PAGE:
PIC 4020 can prevent the grant of a visa even if all the information contained in a document is true
As previously discussed, PIC 4020 does not apply to all visas subclasses. But to the ones it does apply, it contains two essential elements: ‘a bogus document or information that is false or misleading in a material particular’ (emphasis added).
The words ‘false and misleading in a material particular’ refer to ‘information’, but not to ‘document’. As a result, even if all the information contained in a bogus document is true, that will not render the document ‘not bogus’.
After all, the definition of ‘bogus document’ under s 5 of the Migration Act 1958 (Cth) makes no reference to whether or not the information contained in it is false. That definition reads as follows (emphasis added):
bogus document, in relation to a person, means a document that the Minister reasonably suspects is a document that:
(a) purports to have been, but was not, issued in respect of the person; or
(c) was obtained because of a false or misleading statement, whether or not made knowingly.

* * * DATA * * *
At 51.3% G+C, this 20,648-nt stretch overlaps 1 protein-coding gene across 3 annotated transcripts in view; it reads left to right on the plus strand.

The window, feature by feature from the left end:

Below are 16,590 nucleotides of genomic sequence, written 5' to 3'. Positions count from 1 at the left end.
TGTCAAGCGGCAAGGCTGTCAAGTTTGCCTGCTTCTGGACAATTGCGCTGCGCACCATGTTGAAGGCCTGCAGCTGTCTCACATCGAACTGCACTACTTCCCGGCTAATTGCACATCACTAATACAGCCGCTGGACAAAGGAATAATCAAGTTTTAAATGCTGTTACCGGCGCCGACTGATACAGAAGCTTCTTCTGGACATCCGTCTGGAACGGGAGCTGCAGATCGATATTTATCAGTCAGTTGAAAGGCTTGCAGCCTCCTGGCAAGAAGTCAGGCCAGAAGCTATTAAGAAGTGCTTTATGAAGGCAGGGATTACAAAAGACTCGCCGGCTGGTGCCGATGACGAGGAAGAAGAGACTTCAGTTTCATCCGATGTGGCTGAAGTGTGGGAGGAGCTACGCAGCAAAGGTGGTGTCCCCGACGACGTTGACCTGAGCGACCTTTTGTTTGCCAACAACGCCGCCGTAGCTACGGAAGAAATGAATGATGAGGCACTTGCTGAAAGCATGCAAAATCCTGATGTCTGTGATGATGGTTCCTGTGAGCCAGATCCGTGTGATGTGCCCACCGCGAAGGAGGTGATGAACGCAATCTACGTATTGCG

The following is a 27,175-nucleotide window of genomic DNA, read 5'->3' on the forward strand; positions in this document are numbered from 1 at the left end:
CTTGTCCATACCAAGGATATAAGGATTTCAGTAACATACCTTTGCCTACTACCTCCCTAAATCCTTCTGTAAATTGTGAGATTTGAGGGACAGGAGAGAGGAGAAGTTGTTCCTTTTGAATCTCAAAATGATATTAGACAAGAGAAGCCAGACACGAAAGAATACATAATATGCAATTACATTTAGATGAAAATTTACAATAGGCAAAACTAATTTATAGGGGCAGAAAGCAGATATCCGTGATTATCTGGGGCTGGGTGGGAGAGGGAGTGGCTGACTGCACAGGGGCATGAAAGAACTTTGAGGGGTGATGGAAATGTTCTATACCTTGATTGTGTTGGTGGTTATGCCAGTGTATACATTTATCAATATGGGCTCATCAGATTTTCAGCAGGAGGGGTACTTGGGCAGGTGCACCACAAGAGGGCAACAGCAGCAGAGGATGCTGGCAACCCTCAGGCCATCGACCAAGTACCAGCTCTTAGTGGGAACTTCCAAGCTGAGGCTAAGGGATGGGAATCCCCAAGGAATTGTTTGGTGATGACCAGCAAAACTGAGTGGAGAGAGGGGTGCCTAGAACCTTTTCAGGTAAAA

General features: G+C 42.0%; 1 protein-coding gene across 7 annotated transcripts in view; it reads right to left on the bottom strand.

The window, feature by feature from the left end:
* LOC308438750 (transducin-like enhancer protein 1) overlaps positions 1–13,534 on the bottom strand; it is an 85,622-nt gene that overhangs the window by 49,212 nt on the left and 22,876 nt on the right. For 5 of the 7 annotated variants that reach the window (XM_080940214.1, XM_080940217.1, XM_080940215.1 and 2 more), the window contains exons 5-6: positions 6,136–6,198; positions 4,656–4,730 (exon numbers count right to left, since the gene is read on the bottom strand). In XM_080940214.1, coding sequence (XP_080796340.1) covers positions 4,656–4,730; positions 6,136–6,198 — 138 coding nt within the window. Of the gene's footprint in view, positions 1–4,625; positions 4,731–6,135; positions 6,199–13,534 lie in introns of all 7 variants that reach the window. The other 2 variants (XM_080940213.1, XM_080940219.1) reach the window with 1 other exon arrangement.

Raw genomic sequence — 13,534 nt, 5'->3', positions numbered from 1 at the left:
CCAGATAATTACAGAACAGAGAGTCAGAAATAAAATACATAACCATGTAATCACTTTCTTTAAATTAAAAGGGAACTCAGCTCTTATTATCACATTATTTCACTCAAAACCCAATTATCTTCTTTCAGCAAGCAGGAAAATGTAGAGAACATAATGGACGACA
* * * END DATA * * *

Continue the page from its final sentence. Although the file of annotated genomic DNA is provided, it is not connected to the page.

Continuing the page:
The definition under (c) above relates to documents obtained because of a false or misleading statement, not a document that contains a false or misleading statement or information.
In Arora, the Full Court of the Federal Court unanimously held as follows:
15. … there is no requirement in PIC 4020(1) that the falsity of a bogus document should be relevant to the criteria that the Minister is considering. PIC 4020(1) and the definition in s 5 address separately the falsity, respectively, of information (in PIC 4020(5)) and bogus documents (in s 5). Each has its own particular regime. The definition of ‘bogus document’ in s 5 is not concerned with the truth or otherwise of statements but with the reliability of documentation. It would be a most unworkable outcome if the Minister could not rely on the fact that a document was counterfeit but had to consider, in turn, whether the statements contained in it were, in any event, correct and otherwise relevant to the matters he had to consider…
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